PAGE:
The importance of biotechnology has become evident for the entire world due to the pandemic. The vaccines used to fight COVID-19 are pure biotechnology and Spain is working on developing its own vaccines. Several organizations are being able to achieve feats in biotechnology with significantly fewer resources than the big pharma companies. A number of the vaccines they are developing may still come to market, particularly as the coronavirus is not yet finished.


What are some of the recent breakthroughs produced in the Spanish field of biotechnology?

Biotechnology in the health field has flourished into new companies emerging as spinoffs of academic centres to explore specific knowledge. Just as an example, a new company called Telomere Therapeutics has recently emerged as a spinoff from a research group at CNIO based on their expertise in telomerase [enzyme responsible for maintenance of the length of telomeres by addition of guanine-rich repetitive sequences] and the use of gene therapy based on telomerase to exploit the possibility of tackling some pathology such as fibrosis.

These spinout companies have been occurring increasingly frequently across Spain in the last few years. However, these companies seldom evolve to the next level of introducing a new product to the market or being purchased by a large company. Obviously, this is not surprising, considering the many difficulties and challenges encountered along this process.


What is missing for these companies to make it to the next step?

The main problem in Spain is that the funding dedicated to research and innovation is clearly insufficient, and the training or education of the scientists may not always align with the specific biotechnological sectors. The Spanish biotechnology ecosystem is not as mature or comparable to that of the United States, Germany or other advanced countries.

For example, a research group may have results that they identify as the origin of a possible commercial product or service. However, they often lack the resources, knowledge, and professional support from their institutions to become engaged in an innovation project with a chance of success. These groups require further financial scope and expert support to establish a company with the right talent, a clear vision and a realistic strategy to pursue the next steps in the process, and sufficiently clear milestones and objectives to get to the end.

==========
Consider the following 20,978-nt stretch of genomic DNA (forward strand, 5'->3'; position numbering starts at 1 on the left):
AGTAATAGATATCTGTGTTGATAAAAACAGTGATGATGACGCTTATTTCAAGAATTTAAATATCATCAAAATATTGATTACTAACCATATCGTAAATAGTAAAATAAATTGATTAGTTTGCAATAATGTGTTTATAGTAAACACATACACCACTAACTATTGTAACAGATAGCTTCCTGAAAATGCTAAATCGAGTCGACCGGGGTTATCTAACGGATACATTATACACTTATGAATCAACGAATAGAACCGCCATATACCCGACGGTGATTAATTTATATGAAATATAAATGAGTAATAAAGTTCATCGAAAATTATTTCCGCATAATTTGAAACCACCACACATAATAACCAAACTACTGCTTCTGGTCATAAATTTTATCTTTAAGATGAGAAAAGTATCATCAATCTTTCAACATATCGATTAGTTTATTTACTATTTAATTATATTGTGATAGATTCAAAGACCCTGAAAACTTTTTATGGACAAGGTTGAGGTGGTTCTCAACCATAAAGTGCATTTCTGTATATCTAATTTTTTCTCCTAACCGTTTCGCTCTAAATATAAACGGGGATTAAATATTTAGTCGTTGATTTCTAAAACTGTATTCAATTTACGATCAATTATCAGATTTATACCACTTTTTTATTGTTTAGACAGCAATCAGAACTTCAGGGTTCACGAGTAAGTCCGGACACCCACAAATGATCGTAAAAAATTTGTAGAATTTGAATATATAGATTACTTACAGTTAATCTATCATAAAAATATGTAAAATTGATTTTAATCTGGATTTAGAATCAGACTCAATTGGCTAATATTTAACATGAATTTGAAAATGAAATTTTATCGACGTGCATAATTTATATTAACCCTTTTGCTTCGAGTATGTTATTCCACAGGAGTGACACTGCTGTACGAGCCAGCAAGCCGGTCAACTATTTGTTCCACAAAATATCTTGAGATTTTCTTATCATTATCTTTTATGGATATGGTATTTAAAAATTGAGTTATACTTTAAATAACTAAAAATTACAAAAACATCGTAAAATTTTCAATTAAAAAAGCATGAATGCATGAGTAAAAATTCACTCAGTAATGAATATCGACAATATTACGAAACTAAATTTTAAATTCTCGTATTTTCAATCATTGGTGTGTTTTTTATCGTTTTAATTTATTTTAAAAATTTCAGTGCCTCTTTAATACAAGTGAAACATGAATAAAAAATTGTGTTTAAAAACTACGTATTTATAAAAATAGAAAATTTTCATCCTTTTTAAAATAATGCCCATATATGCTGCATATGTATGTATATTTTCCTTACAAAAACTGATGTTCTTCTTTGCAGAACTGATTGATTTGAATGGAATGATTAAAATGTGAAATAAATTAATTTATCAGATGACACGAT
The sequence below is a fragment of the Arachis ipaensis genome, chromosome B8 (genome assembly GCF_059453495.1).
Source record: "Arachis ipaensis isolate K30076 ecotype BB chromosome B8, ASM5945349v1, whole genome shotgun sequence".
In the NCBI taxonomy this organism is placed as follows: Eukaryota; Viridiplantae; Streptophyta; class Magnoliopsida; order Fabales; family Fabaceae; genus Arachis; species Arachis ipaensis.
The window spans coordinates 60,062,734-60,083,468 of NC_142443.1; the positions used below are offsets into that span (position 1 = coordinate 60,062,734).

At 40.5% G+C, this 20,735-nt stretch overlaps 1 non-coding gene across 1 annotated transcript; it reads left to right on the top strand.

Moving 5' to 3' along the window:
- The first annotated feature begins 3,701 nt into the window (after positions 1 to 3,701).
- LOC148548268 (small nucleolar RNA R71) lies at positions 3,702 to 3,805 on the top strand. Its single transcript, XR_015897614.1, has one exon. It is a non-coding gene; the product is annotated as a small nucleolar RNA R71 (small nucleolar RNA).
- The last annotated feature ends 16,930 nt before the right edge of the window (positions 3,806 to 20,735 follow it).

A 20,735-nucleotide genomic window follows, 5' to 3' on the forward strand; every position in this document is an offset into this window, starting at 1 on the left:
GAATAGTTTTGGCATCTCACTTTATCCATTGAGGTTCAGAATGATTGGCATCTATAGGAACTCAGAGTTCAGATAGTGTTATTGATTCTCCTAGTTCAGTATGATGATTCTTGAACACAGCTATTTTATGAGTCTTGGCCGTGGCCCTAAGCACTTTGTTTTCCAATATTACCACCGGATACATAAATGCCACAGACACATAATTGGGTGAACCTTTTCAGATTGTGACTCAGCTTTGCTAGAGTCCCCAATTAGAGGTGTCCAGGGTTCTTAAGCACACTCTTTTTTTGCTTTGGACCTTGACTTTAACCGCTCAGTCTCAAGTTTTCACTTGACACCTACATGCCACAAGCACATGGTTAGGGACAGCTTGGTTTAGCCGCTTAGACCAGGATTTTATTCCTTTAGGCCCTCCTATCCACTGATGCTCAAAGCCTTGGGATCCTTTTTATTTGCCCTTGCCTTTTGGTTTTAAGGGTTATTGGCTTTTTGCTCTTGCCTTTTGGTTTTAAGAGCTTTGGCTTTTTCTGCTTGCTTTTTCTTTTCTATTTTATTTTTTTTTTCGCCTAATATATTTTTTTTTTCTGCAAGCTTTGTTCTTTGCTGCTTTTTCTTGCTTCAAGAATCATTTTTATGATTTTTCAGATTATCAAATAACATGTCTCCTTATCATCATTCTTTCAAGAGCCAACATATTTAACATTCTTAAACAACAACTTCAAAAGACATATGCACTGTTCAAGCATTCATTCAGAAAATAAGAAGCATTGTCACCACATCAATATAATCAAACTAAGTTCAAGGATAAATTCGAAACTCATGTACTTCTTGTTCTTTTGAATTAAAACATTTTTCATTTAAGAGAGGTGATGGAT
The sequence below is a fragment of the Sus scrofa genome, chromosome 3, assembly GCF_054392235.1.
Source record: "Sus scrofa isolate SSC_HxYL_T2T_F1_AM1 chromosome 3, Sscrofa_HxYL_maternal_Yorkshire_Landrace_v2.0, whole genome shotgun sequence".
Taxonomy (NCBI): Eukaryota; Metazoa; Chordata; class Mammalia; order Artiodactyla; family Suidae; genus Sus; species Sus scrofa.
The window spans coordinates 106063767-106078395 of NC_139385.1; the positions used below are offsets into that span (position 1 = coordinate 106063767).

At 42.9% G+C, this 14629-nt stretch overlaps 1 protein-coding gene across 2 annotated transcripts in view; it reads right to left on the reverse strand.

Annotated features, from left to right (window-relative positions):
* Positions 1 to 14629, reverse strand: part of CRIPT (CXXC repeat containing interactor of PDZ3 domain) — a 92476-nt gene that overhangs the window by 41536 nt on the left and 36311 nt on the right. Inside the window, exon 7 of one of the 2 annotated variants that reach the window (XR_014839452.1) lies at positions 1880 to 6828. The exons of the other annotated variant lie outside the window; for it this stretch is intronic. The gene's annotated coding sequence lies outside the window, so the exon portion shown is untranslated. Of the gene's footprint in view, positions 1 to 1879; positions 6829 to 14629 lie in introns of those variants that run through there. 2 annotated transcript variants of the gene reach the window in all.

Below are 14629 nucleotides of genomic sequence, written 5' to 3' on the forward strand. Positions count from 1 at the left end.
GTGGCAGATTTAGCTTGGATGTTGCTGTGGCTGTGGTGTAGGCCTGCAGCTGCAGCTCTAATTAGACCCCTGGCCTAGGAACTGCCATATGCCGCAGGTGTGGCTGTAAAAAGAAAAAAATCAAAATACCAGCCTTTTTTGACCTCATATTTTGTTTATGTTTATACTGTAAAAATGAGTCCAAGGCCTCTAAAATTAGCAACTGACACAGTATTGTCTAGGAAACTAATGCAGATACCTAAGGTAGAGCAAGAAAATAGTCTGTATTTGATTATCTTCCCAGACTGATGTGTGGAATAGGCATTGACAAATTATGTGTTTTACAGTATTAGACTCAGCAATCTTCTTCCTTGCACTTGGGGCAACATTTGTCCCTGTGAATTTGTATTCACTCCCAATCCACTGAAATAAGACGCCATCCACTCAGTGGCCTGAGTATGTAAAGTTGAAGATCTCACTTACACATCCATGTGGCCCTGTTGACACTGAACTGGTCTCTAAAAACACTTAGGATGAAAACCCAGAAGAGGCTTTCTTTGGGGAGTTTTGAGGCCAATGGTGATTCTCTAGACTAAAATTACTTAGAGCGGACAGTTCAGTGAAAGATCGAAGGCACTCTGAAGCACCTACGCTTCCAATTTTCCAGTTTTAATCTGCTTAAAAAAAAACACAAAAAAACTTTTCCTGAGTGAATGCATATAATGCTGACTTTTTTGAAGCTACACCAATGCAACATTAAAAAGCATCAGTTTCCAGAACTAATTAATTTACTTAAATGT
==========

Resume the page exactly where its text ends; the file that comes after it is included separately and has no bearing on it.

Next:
Many years ago, companies would have paid significant funds for any compound with just preclinical data associated. Today, however, companies are increasingly cautious towards licensing, and require clinical data to be provided in phase one or two, which is difficult to achieve from the public sector. Between the last steps of lead optimization and the point of testing human subjects in preclinical development, toxicology studies and manufacturing of the product with good manufacturing practices must be conducted, which are out of the field of expertise of those that originally discovered and characterized the compound. Also, the level of funding required to go through these steps is often beyond the reach of these small companies.

As a result, many efforts are interrupted at this stage. However, initiatives from organizations such as Farmaindustria (the association of pharmaceutical industry in Spain) are trying to bridge that gap by organizing a series of meetings and inviting academic groups that generate results and pharmaceutical companies that may have an interest in their work.

Although there are no easy solutions, some obvious hints can be identified. The institutional and legal support is often weaker than needed, and it should be fostered. Also, incentives to academic researchers working at public institutions to become engaged in innovation projects are not always clear due to the complex regulation, this should be potentiated. Furthermore, the majority of SEBiot’s associates are academic, working in universities or independent research centres, few are coming from the private sector, therefore they are often missing the expertise required to get through all the steps in the innovation process. Complementing the research expertise of academic scientists with more business-oriented professionals would be critical to maximizing the chances of success of bringing their projects to the market.


As a long-time researcher, how would you characterize the strengths of Spain’s research efforts?

Spanish biotechnology is very strong and internationally competitive in many fields, including among others biocatalysis, nanobiotechnology, microbial biotechnology, and cancer research. Spain’s productivity of research measured as a number of publications per year on a per capita basis is really significant and we are well-positioned at the international level. However, the system does not favour moving these discoveries to the next level, the innovation phase. Whereas the offices of technology transfer have improved across the last decades, they still lack sufficient people, resources and sometimes the right expertise and experience to accomplish the work.

This is predominantly a numbers game. The chances of succeeding in the innovation process are really low, only one across many newly generated companies ever gets to see commercial success. The fewer companies established in Spain compared to those of other developed countries determines that the overall chances of success for the biotechnology sector are therefore significantly lower.